Arrests continue at Nairobi's international airport, where 92 kilos[clarification needed] of raw ivory were seized in 2010, and 96 kilos[clarification needed] in 2011.[22]

An individual case that received publicity in 2014 was the death of Satao, one of the world's largest elephants, in the Tsavo Trust. Despite Kenya Wildlife Service guards, poachers managed to shoot the bull with a poisoned arrows and cut off his tusks.

Possible trophy hunting in the future[edit]

Trophy hunting, purely as sport and as a conservation action, is now being considered for adoption in Kenya, as such a programme appears to have yielded positive results in Namibia and South Africa under a programme titled "Community -Based Natural Resource Management" (CBNRM). Under this programme, while cash was offered as an incentive for sport hunting, the basic aim was wildlife control on the communal land, providing benefits to the community as a whole.[23] It is believed[by whom?] that trophy hunting might attract elephant poachers into moving into legal hunting and leaving elephant trading.

The Food and Agricultural Organization's (FAO) report states: "Trophy hunting is generally self-regulating because low off-take is required to ensure high trophy quality and marketability in future seasons. Trophy hunting creates crucial financial incentives for the development and/or retention of wildlife as a land use over large areas in Africa, including in areas where ecotourism is not viable. Hunting plays an important role in the rehabilitation of degraded wildlife areas by enabling the income generation from wildlife without affecting population growth of trophy species."[24]

The policy of trophy hunting has been adopted in 23 sub-Saharan African countries. The income generated in total in Africa is quoted to be USD 201 million/year, derived from about 18,500 international hunting clients covering an area of 1.4 million km².[24] Since there is a lack of consensus among the clients about the efficacy of this method of biodiversity conservation in Africa, a study carried out by the Africa Wildlife Conservation Fund indicates that if Kenya makes trophy hunting legal again, nearly 90% of the clients would be interested to pursue this activity in that country. In this context, the importance of effective regulation of hunting operators and clients has also been highlighted.[25]

One of the disadvantages of trophy hunting is the possible publicity backlash, such as Zimbabwe experienced with the killing of Cecil the lion.

See also[edit]


  1. ^ American Museum of Natural History (1915). The American Museum journal. American Museum of Natural History. Retrieved 6 May 2011.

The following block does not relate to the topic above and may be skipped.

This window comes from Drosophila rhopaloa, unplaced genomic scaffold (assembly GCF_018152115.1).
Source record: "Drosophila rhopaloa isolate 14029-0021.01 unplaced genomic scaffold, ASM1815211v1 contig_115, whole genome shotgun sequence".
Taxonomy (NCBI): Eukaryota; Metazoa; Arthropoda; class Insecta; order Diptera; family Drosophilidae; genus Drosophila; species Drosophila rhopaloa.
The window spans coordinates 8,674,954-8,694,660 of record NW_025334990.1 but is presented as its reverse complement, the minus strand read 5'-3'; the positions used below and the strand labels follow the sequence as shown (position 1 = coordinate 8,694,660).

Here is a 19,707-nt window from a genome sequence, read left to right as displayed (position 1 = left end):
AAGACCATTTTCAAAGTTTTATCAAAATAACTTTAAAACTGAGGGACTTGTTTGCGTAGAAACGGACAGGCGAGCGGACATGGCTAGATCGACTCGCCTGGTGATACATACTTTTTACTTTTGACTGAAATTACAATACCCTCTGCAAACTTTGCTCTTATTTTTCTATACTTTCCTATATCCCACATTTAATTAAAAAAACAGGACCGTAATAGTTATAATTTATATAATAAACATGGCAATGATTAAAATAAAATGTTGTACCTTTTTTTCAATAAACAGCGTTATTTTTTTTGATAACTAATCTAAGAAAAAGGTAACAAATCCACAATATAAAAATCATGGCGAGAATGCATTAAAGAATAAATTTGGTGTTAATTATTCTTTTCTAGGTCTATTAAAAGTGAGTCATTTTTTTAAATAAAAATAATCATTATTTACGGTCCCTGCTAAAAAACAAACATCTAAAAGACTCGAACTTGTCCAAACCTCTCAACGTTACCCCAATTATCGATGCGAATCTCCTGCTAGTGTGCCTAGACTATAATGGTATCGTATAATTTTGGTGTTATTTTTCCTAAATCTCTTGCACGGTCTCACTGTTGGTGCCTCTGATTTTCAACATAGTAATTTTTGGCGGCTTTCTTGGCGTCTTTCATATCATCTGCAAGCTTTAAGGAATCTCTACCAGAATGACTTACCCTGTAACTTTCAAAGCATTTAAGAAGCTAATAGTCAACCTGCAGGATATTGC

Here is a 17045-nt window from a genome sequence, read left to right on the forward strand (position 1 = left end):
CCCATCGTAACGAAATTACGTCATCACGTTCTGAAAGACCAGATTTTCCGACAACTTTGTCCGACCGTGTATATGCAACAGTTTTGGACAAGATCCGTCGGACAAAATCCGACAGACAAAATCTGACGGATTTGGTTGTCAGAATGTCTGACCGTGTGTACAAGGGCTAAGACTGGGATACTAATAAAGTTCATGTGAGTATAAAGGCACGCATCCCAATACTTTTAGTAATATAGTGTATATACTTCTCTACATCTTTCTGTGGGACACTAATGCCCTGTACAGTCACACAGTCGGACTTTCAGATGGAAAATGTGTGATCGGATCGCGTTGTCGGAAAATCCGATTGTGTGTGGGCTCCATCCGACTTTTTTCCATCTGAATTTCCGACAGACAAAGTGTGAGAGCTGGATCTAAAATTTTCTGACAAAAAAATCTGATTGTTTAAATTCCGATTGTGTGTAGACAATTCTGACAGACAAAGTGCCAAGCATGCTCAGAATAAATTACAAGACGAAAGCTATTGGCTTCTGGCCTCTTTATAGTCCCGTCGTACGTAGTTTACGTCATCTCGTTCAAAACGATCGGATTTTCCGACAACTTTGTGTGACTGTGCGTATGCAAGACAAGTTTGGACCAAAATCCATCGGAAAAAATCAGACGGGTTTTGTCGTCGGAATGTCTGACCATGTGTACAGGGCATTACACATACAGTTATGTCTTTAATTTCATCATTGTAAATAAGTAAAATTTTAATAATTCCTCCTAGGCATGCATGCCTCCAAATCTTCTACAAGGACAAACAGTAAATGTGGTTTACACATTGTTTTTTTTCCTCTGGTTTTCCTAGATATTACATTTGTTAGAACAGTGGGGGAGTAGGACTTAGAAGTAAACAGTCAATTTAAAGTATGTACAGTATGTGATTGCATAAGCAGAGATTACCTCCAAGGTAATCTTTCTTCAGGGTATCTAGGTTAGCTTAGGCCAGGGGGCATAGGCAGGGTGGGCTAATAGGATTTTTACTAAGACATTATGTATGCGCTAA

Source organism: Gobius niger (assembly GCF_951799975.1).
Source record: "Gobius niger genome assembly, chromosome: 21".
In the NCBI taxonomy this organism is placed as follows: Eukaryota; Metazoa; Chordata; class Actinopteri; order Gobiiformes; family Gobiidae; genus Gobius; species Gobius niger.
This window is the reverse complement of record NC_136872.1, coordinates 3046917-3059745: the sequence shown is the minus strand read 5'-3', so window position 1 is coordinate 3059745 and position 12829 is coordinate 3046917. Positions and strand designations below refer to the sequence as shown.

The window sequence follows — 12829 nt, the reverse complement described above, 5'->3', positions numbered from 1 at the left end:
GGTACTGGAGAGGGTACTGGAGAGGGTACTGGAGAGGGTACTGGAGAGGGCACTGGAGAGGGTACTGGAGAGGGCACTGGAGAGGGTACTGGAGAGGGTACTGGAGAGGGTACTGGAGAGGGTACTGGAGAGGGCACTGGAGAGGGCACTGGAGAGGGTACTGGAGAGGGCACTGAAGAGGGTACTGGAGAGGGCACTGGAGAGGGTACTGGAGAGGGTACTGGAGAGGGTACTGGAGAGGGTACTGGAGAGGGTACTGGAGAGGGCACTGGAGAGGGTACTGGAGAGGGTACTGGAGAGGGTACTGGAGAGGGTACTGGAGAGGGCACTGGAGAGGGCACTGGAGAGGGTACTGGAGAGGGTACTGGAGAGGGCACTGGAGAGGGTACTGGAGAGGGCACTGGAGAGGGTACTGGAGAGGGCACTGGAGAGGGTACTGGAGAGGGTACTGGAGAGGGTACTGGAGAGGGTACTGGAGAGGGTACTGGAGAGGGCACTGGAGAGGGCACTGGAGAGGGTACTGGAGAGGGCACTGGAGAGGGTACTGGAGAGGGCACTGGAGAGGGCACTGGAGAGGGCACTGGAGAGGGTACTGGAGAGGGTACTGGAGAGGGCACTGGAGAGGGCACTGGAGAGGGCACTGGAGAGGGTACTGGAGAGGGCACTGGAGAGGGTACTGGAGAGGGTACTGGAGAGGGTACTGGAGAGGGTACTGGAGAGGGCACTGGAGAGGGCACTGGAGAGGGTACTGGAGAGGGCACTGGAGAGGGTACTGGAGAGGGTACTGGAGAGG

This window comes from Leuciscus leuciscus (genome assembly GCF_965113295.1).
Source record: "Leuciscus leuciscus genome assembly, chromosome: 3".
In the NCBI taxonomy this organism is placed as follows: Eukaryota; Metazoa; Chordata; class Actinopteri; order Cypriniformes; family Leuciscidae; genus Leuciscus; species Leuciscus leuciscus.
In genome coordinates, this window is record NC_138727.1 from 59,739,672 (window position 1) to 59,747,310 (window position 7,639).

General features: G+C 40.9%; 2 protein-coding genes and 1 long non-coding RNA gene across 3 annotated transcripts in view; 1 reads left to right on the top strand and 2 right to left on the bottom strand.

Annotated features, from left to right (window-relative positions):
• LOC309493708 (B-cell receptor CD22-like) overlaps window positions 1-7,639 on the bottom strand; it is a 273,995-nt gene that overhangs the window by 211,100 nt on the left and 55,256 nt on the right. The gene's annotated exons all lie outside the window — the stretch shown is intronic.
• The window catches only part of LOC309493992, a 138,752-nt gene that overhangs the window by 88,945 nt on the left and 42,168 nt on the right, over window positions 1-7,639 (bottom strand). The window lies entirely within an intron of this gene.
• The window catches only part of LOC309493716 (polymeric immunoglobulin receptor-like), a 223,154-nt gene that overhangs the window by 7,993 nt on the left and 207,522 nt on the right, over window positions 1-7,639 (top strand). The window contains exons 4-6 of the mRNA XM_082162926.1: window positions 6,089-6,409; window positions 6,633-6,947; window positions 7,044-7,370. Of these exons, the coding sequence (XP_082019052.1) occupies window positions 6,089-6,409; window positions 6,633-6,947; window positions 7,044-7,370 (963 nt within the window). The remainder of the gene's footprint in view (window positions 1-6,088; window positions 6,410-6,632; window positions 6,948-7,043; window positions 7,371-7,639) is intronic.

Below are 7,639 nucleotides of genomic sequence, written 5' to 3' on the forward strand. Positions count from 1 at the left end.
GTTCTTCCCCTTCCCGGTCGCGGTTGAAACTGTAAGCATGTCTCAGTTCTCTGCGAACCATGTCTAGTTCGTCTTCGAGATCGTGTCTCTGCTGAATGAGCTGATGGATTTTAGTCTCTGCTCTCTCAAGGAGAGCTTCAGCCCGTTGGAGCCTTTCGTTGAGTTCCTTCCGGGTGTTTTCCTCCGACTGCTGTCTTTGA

2. ^ Steinhart, Edward I. (2006). Black poachers, white hunters: a social history of hunting in colonial Kenya. James Currey. p. 71. ISBN 978-0-85255-960-4. Retrieved 6 May 2011. 
  3. ^ Herne, Brian (1999). White Hunters: The Golden Age of African Safaris. New York: Henry Holt and Company, LLC. p. 167. 
  4. ^ Barclay, Edgar N. "Chapter One - correspondence with WDM Bell and author". Big Game Shooting Records 1931. HF&G Witherby. 
  5. ^ McNickle, Dan (19 March 2004). Teaching and Hunting in East Africa. Trafford Publishing. p. 275. ISBN 978-1-4120-1935-4. Retrieved 6 May 2011. 
  6. ^ Douglas-Hamilton, p. 77
  7. ^ "Africa's elephant explosion". Sportsafield. Retrieved 6 May 2011. 
  8. ^ a b "Elephants on the High Street" (PDF). International Fund for Animal Welfare. March 2004. p. 18. Retrieved 9 May 2011. 
  9. ^ "AFRICAN ELEPHANT IVORY TRADE STUDY FINAL REPORT" (PDF). savetheelephants.org. August 1979. p. 19. Retrieved 9 May 2011.  |first1= missing |last1= in Authors list (help)
  10. ^ a b New Scientist. Reed Business Information. 22 May 1975. p. 452. ISSN 0262-4079. Retrieved 8 May 2011. 
  11. ^ Bonner, Raymond (1993). At the hand of man: peril and hope for Africa's wildlife. Knopf. p. 51. ISBN 978-0-679-40008-0. Retrieved 8 May 2011. 
  12. ^ Animal kingdom. New York Zoological Society. 1980. Retrieved 8 May 2011. 
  13. ^ a b Wieland, Terry (25 March 2004). A view from a tall hill: Robert Ruark in Africa. Down East Enterprise Inc. p. 411. ISBN 978-0-89272-650-9. Retrieved 6 May 2011. 
  14. ^ Munger, Edwin S. (1983). Touched by Africa. Castle Press. ISBN 978-0-934912-00-6. Retrieved 8 May 2011. 
  15. ^ a b "ICE Case Studies - CASE NUMBER: 33 - CASE MNEMONIC: POACH - CASE NAME: Ivory Poaching". American University. December 1997. Retrieved 9 May 2011.  |first1= missing |last1= in Authors list (help)
  16. ^ Perlez, Jane (July 19, 1989). "KENYA, IN GESTURE, BURNS IVORY TUSKS". The New York Times. Retrieved 9 May 2011. 
  17. ^ "Kenya finds Illegal ivory in boxes disguised as diplomatic baggage". CNN. May 6, 2011. Retrieved 9 May 2011. 
  18. ^ Straziuso, Jason; Michael Casey; William Foreman (2010-05-15). "Ivory trade threatens African elephant". Associated Press. Retrieved 9 May 2011. 
  19. ^ "Shooting animals for 'sport'". Bornfree.org. Retrieved 8 May 2011. 
  20. ^ Arkell-Hardwick, Alfred (1903). An ivory trader in North Kenia. London: Longmans, Green, and Co. Retrieved 17 February 2015. 
  21. ^ Anderson, David; Grove, Richard H. (25 May 1990). Conservation in Africa: Peoples, Policies and Practice. Cambridge University Press. p. 45. ISBN 978-0-521-34990-1. Retrieved 6 May 2011. 
  22. ^ "Kenya Seizes Traveler Carrying Elephant Ivory". Voice of America News. April 29, 2010. Retrieved 9 May 2011. 
  23. ^ "Elephant Hunting". Conservation Finance. Retrieved 7 May 2011. 
  24. ^ a b [fttp://ftp.fao.org/docrep/fao/010/aj114e/aj114e09.pdf "Trophy Hunting In Sub Saharan Africa: Economic Scale and Conservation Significance"] (pdf). fao.org. Retrieved 7 May 2011. 
  25. ^ "Potential of trophy hunting to create incentives for wildlife conservation in Africa where alternative wildlife-based land uses may not be viable" (pdf). Africa Wildlife Conservation Fund. pp. 283, 286–287, 289. Retrieved 8 May 2011.